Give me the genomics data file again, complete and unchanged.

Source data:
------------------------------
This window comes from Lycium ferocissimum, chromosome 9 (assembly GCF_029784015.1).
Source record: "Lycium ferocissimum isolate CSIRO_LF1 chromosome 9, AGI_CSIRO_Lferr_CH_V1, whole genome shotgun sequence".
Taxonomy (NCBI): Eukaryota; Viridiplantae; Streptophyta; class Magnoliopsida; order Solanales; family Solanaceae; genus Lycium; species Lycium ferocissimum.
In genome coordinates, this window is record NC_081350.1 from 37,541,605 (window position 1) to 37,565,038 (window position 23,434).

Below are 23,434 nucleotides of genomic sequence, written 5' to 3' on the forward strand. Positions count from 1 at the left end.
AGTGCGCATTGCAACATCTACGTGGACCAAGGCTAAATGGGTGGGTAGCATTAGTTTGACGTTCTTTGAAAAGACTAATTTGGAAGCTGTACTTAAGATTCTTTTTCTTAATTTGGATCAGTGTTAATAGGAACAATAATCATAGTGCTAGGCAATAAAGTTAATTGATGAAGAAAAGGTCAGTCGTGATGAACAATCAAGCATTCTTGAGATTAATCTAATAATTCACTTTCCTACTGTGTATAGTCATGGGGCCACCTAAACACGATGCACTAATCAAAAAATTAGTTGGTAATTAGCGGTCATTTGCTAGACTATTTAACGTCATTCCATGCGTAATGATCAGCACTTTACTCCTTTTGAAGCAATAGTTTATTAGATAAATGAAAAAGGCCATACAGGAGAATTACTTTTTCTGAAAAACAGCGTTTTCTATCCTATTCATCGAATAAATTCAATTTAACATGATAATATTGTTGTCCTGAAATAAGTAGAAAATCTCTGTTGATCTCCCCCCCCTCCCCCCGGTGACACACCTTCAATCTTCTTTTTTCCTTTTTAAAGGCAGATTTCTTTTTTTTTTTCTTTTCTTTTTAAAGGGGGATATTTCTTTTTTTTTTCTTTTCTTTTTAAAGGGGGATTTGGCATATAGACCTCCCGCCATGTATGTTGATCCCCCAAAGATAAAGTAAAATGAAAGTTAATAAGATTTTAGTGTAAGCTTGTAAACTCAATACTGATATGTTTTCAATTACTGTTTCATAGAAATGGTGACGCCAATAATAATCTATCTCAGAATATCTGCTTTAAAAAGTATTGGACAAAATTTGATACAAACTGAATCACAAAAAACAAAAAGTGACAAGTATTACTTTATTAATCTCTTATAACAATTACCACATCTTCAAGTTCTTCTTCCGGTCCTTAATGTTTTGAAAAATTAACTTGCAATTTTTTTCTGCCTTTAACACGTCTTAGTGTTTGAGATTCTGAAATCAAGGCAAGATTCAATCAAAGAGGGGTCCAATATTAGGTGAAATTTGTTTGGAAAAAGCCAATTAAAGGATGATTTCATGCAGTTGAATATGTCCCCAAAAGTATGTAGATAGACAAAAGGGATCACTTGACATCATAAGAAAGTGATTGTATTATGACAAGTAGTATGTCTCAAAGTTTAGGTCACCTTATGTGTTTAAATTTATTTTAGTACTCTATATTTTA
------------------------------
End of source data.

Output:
This window comes from Lycium ferocissimum, chromosome 9 (assembly GCF_029784015.1).
Source record: "Lycium ferocissimum isolate CSIRO_LF1 chromosome 9, AGI_CSIRO_Lferr_CH_V1, whole genome shotgun sequence".
Taxonomy (NCBI): Eukaryota; Viridiplantae; Streptophyta; class Magnoliopsida; order Solanales; family Solanaceae; genus Lycium; species Lycium ferocissimum.
In genome coordinates, this window is record NC_081350.1 from 37,541,605 (window position 1) to 37,565,038 (window position 23,434).

Below are 23,434 nucleotides of genomic sequence, written 5' to 3' on the forward strand. Positions count from 1 at the left end.
AGTGCGCATTGCAACATCTACGTGGACCAAGGCTAAATGGGTGGGTAGCATTAGTTTGACGTTCTTTGAAAAGACTAATTTGGAAGCTGTACTTAAGATTCTTTTTCTTAATTTGGATCAGTGTTAATAGGAACAATAATCATAGTGCTAGGCAATAAAGTTAATTGATGAAGAAAAGGTCAGTCGTGATGAACAATCAAGCATTCTTGAGATTAATCTAATAATTCACTTTCCTACTGTGTATAGTCATGGGGCCACCTAAACACGATGCACTAATCAAAAAATTAGTTGGTAATTAGCGGTCATTTGCTAGACTATTTAACGTCATTCCATGCGTAATGATCAGCACTTTACTCCTTTTGAAGCAATAGTTTATTAGATAAATGAAAAAGGCCATACAGGAGAATTACTTTTTCTGAAAAACAGCGTTTTCTATCCTATTCATCGAATAAATTCAATTTAACATGATAATATTGTTGTCCTGAAATAAGTAGAAAATCTCTGTTGATCTCCCCCCCCTCCCCCCGGTGACACACCTTCAATCTTCTTTTTTCCTTTTTAAAGGCAGATTTCTTTTTTTTTTTCTTTTCTTTTTAAAGGGGGATATTTCTTTTTTTTTTCTTTTCTTTTTAAAGGGGGATTTGGCATATAGACCTCCCGCCATGTATGTTGATCCCCCAAAGATAAAGTAAAATGAAAGTTAATAAGATTTTAGTGTAAGCTTGTAAACTCAATACTGATATGTTTTCAATTACTGTTTCATAGAAATGGTGACGCCAATAATAATCTATCTCAGAATATCTGCTTTAAAAAGTATTGGACAAAATTTGATACAAACTGAATCACAAAAAACAAAAAGTGACAAGTATTACTTTATTAATCTCTTATAACAATTACCACATCTTCAAGTTCTTCTTCCGGTCCTTAATGTTTTGAAAAATTAACTTGCAATTTTTTTCTGCCTTTAACACGTCTTAGTGTTTGAGATTCTGAAATCAAGGCAAGATTCAATCAAAGAGGGGTCCAATATTAGGTGAAATTTGTTTGGAAAAAGCCAATTAAAGGATGATTTCATGCAGTTGAATATGTCCCCAAAAGTATGTAGATAGACAAAAGGGATCACTTGACATCATAAGAAAGTGATTGTATTATGACAAGTAGTATGTCTCAAAGTTTAGGTCACCTTATGTGTTTAAATTTATTTTAGTACTCTATATTTTA